Did former Trump campaign chairman, Paul Manafort, meet with Ecuadorian President Lenin Moreno and did they discuss WikiLeaks or the website’s founder Julian Assange?
That’s apparently one of the events that Special Counsel Robert Mueller and his team are looking into, according to CNN and Watergate reporter Carl Bernstein.
This isn’t the first time that a Manafort - Moreno meeting has been reported. The Associated Press reported last November that Moreno admitted to meeting with Manafort and Chinese businessmen who proposed privatizing Ecuador’s electric corporation. The plan was rejected.
Moreno didn’t say what, if anything, else was discussed during the meeting, when the story broke in 2017, after Manafort had been inducted on various financial charges in the United States, the AP reported in 2017.
Manafort was found guilty on eight counts, including five counts of tax fraud, one count of failure to file a report of a foreign bank and two counts of bank fraud. A mistrial was declared on 10 other charges, NBC News reported in August.
He also pleaded guilty in a separate case to conspiracy and witness tampering in September, CNN reported.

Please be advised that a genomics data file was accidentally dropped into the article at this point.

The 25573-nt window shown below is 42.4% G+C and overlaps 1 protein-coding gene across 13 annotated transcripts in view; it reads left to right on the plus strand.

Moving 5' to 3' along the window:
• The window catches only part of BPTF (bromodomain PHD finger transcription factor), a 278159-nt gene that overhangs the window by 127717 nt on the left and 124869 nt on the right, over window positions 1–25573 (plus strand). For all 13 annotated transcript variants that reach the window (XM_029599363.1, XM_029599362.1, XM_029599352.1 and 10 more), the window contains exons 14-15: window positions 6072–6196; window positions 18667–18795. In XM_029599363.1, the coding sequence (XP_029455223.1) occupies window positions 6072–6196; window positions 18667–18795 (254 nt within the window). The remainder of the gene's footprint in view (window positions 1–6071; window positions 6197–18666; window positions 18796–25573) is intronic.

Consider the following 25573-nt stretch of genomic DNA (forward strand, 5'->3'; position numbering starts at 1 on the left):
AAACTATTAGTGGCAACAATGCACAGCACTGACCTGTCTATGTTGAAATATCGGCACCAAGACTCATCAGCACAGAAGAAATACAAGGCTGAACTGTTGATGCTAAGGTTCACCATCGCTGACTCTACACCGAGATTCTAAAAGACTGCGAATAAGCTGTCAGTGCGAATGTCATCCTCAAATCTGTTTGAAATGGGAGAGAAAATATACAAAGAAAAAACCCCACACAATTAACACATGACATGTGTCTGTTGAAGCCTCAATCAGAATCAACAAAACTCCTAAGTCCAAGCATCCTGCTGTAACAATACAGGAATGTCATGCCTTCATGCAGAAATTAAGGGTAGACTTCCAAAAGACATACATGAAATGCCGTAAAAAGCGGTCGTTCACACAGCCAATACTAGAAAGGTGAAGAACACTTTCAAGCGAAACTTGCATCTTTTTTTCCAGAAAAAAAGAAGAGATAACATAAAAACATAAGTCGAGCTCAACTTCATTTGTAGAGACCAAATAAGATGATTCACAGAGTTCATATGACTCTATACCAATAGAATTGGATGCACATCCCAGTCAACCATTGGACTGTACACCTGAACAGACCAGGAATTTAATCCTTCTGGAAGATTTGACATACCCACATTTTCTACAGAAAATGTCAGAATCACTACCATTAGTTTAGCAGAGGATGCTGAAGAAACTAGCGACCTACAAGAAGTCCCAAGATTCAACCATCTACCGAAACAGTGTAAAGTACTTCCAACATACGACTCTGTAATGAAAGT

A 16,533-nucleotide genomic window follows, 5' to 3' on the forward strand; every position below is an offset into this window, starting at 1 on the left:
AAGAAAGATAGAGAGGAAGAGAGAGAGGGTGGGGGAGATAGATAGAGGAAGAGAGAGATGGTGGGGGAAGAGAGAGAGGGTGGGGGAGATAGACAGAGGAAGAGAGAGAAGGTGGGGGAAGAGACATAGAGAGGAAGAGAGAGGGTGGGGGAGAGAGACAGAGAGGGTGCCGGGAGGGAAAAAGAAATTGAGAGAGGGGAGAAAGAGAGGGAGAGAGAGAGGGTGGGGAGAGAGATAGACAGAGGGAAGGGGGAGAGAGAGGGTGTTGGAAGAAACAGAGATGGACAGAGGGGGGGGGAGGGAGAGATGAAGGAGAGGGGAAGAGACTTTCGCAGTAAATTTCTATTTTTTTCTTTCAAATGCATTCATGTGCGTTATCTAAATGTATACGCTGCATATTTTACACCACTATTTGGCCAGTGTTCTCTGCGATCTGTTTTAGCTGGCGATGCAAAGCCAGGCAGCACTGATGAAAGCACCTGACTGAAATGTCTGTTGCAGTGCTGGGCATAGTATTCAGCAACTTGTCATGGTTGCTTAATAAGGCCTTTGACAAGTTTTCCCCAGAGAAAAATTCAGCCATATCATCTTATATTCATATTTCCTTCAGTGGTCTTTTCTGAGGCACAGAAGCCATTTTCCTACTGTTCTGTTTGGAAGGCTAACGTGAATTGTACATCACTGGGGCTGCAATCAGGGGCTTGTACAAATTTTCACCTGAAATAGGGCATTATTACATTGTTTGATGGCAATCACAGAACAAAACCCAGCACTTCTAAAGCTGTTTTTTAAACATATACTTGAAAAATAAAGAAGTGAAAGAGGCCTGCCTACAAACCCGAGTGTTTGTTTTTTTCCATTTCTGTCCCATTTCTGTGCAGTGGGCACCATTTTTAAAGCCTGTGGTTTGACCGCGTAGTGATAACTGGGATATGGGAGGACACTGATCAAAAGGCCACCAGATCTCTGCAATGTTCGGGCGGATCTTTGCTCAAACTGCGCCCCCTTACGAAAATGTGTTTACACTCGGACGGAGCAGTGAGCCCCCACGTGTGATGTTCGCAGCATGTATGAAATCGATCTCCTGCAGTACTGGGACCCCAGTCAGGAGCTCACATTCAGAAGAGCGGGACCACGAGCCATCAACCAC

The meeting between Moreno and Manafort, was likened at the time, to other meetings Moreno had in an attempt to cultivate economic and political partnerships, the AP reported.
The Guardian reported Tuesday that Manafort met with Assange several times at the Ecuadorian embassy in London in 2013, 2015 and spring 2016. Months after the final alleged meeting, Democratic emails that had been taken by Russian intelligence officers were given to WikiLeaks.
Manafort maintains he was not involved with the hack. WikiLeaks denies that Assange and Manafort met, saying that the allegations are false, The Guardian reported.
Monday, Mueller said that Manafort lied to federal investigators, going against his September plea agreement, The New York Times reported.
Mueller said in a court filing Monday that Manafort’s “crimes and lies” about various subjects negate the promises made in the plea agreement. Manafort, however, cannot withdraw his plea, the Times reported.
Manafort’s attorney said he has not violated the agreement and that he has met with the special counsel’s office and “believes he has provided truthful information,” the Times reported.